Media keeps churning identity politics: NYT: ‘Climate Change Tied to Pregnancy Risks, Affecting Black Mothers Most’


By: - Climate DepotJune 18, 2020 2:14 PM with 0 comments

https://www.nytimes.com/2020/06/18/climate/climate-change-pregnancy-study.html?smid=tw-share

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WASHINGTON — Pregnant women exposed to high temperatures or air pollution are more likely to have children who are premature, underweight or stillborn, and African-American mothers and babies are harmed at a much higher rate than the population at large, according to sweeping new research examining more than 32 million births in the United States.

The research adds to a growing body of evidence that minorities bear a disproportionate share of the danger from pollution and global warming. Not only are minority communities in the United States far more likely to be hotter than the surrounding areas, a phenomenon known as the “heat island” effect, but they are also more likely to be located near polluting industries.

“We already know that these pregnancy outcomes are worse for black women,” said Rupa Basu, one of the paper’s authors and the chief of the air and climate epidemiological section for the Office of Environmental Health Hazard Assessment in California. “It’s even more exacerbated by these exposures.”

The research, published Thursday in JAMA Network Open, part of the Journal of the American Medical Association, presents some of the most sweeping evidence so far linking aspects of climate change with harm to newborn children. The project looked at 57 studies published since 2007 that found a relationship between heat or air pollution and birth outcomes in the United States.

The cumulative findings from the studies offer reason to be concerned that the toll on babies’ health will grow as climate change worsens.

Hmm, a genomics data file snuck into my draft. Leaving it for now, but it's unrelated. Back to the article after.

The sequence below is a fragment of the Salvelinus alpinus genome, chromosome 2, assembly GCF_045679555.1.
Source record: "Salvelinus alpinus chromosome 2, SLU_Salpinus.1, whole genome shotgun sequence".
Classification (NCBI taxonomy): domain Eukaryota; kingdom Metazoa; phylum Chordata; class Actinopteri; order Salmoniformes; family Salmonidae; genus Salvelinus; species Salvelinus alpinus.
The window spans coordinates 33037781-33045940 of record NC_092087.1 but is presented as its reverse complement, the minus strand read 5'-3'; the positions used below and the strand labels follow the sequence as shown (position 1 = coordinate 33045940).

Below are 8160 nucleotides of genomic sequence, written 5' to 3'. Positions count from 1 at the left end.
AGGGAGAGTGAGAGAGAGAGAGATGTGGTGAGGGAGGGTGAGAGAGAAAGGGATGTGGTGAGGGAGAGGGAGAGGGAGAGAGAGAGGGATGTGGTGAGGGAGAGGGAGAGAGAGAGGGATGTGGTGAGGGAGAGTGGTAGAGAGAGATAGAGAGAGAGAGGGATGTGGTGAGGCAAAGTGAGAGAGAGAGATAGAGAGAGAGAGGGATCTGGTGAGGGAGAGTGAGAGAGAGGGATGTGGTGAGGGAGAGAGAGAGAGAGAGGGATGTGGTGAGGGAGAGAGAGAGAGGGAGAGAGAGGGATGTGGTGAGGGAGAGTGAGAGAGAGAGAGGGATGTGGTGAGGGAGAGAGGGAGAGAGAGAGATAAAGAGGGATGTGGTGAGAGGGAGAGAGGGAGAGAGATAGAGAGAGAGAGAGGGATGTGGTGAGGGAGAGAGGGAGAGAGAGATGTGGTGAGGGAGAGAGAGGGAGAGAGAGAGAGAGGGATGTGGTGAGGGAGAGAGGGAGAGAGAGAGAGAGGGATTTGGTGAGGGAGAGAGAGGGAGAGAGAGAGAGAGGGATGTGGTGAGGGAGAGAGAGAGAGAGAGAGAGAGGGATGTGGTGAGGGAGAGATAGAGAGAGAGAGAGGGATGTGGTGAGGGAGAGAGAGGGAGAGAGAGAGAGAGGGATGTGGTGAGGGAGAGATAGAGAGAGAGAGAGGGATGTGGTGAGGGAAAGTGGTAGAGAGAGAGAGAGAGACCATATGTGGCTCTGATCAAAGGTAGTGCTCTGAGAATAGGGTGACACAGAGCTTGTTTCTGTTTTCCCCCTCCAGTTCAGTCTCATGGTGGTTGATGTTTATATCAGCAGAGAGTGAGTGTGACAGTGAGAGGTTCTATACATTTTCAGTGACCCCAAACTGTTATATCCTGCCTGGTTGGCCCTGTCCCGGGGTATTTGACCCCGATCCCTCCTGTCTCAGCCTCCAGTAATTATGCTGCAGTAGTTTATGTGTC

Higher temperatures, which are an increasing issue as climate change causes more frequent and intense heat waves, were associated with more premature births. Four studies found that high temperatures were tied to an increased risk of premature birth ranging from 8.6 percent to 21 percent. Low birth weights were also more common as temperatures rose.

The authors looked at two studies that examined the link between higher temperatures and stillbirths. One found that every temperature increase of 1 degree Celsius in the week before delivery corresponded with a 6 percent greater likelihood of stillbirth between May and September. Both studies found racial disparities in the number of stillbirths.

“Black moms matter,” said Bruce Bekkar, a retired gynecologist and obstetrician one of the co-authors of Thursday’s report, as well as a board member with the Climate Action Campaign, an advocacy group in San Diego. “It’s time to really be paying attention to the groups that are especially vulnerable.”

Adrienne Hollis, senior climate justice and health scientist for the Union of Concerned Scientists, said the problems could not be tackled in isolation. “We need to look at policies that provide equitable opportunities for communities of color,” Dr. Hollis said. “If you address structural racism, I think you’re going to start getting at some of these issues.”